The winter holiday season is a difficult time for hospitalized children and their families. It can be a time fraught with stress and anxiety and disappointment in not having everyone healthy and  at home.

Knowing this, many organizations gather gifts for the hospitalized children, to help bring joy to  the season.

My friend, Laurie, and the others  who work at the same quilt shop designate a 2-hour period and sew as many of these simple gift bags as possible.  They give them to Children’s Hospital for the staff  to hand out gifts. I timed Laurie to make sure this was as simple as it seemed. Laurie is an expert sewer but the sewing requirements are very rudimentary. She finished from beginning to end in 35 minutes with plenty of time to chat while working.

I also took photos of  each step and  will lead you through step by  step. You will want to have access to a sewing machine for this project.

 

First off, choose colorful fabric. You need a yard for each bag. Do not remove the selvedge. I chose Christmasy fabric, but one thing is certain, you  will find fabric you love at any quilting or fabric store. Buy a wheel of grosgrain ribbon for the drawstring.

Turn under the top edge 1/2 inch and press. Also do the same down a few inches on each side.

Then turn the top under another 1-1.5 inches and press. This  will be the tunnel for the drawstring. Stitch across close to the folded edge to make the tunnel. Backstitch a little at the beginning and the end.

Fold the fabric in half, right sides together. Stitch the bottom together 1/2 inch from the bottom. Then sew up the side, encasing the selvedge if you have it.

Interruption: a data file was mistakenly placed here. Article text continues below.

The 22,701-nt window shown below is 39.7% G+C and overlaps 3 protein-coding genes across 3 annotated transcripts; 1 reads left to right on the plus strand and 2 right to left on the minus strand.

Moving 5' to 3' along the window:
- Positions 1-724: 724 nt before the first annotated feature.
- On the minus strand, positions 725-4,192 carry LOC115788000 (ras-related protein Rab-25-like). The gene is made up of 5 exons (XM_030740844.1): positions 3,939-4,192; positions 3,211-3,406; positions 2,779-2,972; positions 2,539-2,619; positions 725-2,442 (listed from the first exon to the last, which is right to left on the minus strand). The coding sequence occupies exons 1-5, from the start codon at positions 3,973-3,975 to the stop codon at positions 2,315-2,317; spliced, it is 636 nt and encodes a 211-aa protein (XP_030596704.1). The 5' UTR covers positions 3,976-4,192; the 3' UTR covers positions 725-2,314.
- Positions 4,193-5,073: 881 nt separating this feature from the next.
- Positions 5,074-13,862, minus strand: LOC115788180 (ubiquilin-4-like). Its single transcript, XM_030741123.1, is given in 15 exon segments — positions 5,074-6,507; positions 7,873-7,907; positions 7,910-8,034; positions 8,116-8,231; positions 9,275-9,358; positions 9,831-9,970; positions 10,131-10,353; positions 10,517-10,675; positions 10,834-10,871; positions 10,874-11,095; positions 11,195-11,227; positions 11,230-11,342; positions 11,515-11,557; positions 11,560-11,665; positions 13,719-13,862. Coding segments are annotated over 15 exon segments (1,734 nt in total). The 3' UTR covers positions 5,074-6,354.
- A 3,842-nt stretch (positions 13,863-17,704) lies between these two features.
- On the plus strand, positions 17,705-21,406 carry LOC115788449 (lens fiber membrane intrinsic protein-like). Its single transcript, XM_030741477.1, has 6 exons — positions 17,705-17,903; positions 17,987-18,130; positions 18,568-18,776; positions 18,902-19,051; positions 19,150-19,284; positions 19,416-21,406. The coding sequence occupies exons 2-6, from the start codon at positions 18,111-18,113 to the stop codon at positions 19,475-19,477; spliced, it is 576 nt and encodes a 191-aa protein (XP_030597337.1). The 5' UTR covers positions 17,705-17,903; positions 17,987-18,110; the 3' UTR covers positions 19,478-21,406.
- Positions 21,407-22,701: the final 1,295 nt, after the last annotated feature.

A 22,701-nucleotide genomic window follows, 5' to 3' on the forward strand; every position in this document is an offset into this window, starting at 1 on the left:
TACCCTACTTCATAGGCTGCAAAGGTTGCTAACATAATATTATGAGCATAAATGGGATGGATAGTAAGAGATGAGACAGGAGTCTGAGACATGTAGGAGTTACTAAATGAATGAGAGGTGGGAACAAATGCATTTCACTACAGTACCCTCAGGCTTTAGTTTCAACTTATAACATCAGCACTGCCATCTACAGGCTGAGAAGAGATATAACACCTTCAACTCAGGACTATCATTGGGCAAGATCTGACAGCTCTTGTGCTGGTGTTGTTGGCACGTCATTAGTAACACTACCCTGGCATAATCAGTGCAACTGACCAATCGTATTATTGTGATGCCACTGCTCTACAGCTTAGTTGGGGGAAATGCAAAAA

Turn the bag right side out and cut 2 yards of the  ribbon.

Use a drawstring threader or large safety pin  to run the ribbon through the tunnel. Knot the ends  of the ribbon.

And, voilà, gift bag finished!

 

Knit Your Own Infant Cap. Make a Few More and Donate Them to a NICU!

Newborns often have difficulty regulating their body temperature right after birth. Most hospitals recommend skin-to-skin, or kangaroo, care, in which the naked baby (with diaper) is place on her mother’s bare chest, between the

breasts, with the baby’s head turned to the side. They are then both covered with a light receiving blanket or cover. Mothers should not fall asleep while doing skin-to-skin, so I always suggest having someone else in the room who is planning to stay awake and alert.

But things can be a little more difficult for babies in the NICU. While in many cases, the infants are still encouraged to be held skin-to skin, there are some instances when that contact is limited or delayed because of medical care.